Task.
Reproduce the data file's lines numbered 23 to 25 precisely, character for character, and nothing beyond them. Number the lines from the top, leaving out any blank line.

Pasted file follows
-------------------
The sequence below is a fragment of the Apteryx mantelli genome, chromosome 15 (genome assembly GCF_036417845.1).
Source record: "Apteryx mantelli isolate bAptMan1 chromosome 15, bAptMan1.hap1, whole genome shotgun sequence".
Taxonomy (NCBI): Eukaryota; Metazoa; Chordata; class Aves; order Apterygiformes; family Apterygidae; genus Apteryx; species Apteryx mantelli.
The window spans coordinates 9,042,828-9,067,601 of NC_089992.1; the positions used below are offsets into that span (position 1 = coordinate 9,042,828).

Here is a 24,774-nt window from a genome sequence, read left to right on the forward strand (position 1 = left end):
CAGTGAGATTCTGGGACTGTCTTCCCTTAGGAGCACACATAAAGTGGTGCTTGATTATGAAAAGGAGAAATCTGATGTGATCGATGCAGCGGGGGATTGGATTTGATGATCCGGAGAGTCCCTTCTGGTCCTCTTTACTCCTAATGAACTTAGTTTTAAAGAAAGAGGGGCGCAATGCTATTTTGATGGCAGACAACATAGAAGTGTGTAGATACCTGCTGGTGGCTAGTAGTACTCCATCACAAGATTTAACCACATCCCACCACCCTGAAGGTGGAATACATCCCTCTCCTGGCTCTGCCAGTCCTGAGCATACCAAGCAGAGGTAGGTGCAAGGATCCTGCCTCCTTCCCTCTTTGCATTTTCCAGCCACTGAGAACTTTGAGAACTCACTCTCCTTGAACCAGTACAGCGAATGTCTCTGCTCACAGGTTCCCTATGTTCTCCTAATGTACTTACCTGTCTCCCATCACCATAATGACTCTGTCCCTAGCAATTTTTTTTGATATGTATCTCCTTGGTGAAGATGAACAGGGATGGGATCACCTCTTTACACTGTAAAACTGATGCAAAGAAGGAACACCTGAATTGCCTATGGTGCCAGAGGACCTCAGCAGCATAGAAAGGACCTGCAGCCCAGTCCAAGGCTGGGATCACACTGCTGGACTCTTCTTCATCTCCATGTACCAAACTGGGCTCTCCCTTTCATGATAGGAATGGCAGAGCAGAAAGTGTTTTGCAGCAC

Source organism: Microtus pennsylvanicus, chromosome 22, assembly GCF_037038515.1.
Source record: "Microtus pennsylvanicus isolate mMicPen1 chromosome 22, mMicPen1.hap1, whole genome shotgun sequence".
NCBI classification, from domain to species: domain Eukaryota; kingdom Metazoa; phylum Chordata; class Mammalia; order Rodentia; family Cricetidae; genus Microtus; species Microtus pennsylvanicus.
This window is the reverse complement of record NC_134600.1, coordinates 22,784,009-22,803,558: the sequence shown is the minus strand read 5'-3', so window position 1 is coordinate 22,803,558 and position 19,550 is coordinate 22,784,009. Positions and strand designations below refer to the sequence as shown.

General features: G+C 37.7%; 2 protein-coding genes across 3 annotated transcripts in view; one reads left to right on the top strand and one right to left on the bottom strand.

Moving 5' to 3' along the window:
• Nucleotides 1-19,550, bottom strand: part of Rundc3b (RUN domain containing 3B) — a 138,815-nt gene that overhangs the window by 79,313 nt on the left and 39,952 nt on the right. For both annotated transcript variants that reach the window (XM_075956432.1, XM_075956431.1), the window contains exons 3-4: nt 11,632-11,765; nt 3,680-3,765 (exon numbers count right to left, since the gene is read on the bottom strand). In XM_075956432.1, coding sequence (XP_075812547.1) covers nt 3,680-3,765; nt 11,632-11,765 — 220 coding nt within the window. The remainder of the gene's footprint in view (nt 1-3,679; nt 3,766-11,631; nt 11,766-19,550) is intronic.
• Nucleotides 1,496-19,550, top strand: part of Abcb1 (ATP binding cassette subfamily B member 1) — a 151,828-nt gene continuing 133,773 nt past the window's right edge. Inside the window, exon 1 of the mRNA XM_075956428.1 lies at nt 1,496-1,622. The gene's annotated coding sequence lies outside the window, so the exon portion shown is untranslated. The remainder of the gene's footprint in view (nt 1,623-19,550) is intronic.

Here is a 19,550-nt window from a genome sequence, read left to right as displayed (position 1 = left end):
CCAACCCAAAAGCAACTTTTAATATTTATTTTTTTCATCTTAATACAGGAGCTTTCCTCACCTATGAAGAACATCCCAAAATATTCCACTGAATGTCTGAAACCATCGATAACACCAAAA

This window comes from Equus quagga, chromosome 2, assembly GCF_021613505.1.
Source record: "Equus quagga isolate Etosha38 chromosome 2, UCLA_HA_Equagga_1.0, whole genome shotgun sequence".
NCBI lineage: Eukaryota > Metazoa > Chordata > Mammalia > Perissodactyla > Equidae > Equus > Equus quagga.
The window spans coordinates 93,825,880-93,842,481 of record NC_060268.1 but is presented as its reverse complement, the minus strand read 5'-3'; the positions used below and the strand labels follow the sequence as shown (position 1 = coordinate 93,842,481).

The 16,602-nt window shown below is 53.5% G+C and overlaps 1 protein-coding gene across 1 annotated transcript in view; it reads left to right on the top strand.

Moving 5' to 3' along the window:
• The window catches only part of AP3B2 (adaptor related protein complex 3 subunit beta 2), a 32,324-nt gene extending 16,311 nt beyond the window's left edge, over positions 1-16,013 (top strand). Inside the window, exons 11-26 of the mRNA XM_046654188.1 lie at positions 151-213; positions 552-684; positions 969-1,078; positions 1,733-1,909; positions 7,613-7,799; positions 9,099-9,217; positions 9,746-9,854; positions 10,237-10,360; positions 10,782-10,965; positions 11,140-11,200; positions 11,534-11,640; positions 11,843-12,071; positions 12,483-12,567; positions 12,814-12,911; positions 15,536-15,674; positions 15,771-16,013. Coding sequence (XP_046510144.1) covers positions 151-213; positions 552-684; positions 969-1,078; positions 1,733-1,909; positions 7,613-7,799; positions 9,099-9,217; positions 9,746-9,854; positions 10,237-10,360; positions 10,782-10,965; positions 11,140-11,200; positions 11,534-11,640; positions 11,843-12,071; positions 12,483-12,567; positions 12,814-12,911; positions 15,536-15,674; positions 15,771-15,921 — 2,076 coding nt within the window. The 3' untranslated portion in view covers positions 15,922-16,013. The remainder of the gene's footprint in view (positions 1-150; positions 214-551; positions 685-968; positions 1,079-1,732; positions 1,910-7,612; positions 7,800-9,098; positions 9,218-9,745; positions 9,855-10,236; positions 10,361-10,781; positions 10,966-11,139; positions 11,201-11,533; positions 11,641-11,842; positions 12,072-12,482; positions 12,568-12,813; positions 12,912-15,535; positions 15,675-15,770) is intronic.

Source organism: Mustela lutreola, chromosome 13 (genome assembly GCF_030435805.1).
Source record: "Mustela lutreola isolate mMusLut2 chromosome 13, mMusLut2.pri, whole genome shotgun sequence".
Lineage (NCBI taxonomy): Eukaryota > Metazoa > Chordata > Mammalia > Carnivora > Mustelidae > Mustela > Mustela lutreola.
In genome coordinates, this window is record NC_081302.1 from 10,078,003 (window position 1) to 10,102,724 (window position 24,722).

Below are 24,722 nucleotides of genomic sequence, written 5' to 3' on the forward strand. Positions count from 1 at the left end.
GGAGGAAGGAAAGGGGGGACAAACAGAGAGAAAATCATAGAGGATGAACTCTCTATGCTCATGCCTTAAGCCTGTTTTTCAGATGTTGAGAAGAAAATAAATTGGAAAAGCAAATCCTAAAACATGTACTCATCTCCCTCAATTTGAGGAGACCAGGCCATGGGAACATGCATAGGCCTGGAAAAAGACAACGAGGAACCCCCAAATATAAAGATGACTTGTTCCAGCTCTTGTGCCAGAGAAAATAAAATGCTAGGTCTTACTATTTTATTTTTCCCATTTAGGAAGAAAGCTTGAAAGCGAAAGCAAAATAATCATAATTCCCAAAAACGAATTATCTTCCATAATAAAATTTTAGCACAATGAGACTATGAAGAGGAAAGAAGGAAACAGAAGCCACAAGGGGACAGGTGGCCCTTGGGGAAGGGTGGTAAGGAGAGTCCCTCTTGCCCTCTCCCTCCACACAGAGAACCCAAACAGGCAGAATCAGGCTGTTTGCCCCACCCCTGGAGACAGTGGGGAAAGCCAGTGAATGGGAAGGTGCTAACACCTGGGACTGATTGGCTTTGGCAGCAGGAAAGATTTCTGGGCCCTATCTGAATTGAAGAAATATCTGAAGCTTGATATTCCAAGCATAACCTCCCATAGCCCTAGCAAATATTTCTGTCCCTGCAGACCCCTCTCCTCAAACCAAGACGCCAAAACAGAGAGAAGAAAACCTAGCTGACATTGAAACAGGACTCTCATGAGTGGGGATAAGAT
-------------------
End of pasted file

• The window catches only part of AP3B2 (adaptor related protein complex 3 subunit beta 2), a 32,324-nt gene extending 16,311 nt beyond the window's left edge, over positions 1-16,013 (top strand). Inside the window, exons 11-26 of the mRNA XM_046654188.1 lie at positions 151-213; positions 552-684; positions 969-1,078; positions 1,733-1,909; positions 7,613-7,799; positions 9,099-9,217; positions 9,746-9,854; positions 10,237-10,360; positions 10,782-10,965; positions 11,140-11,200; positions 11,534-11,640; positions 11,843-12,071; positions 12,483-12,567; positions 12,814-12,911; positions 15,536-15,674; positions 15,771-16,013. Coding sequence (XP_046510144.1) covers positions 151-213; positions 552-684; positions 969-1,078; positions 1,733-1,909; positions 7,613-7,799; positions 9,099-9,217; positions 9,746-9,854; positions 10,237-10,360; positions 10,782-10,965; positions 11,140-11,200; positions 11,534-11,640; positions 11,843-12,071; positions 12,483-12,567; positions 12,814-12,911; positions 15,536-15,674; positions 15,771-15,921 — 2,076 coding nt within the window. The 3' untranslated portion in view covers positions 15,922-16,013. The remainder of the gene's footprint in view (positions 1-150; positions 214-551; positions 685-968; positions 1,079-1,732; positions 1,910-7,612; positions 7,800-9,098; positions 9,218-9,745; positions 9,855-10,236; positions 10,361-10,781; positions 10,966-11,139; positions 11,201-11,533; positions 11,641-11,842; positions 12,072-12,482; positions 12,568-12,813; positions 12,912-15,535; positions 15,675-15,770) is intronic.

Source organism: Mustela lutreola, chromosome 13 (genome assembly GCF_030435805.1).
Source record: "Mustela lutreola isolate mMusLut2 chromosome 13, mMusLut2.pri, whole genome shotgun sequence".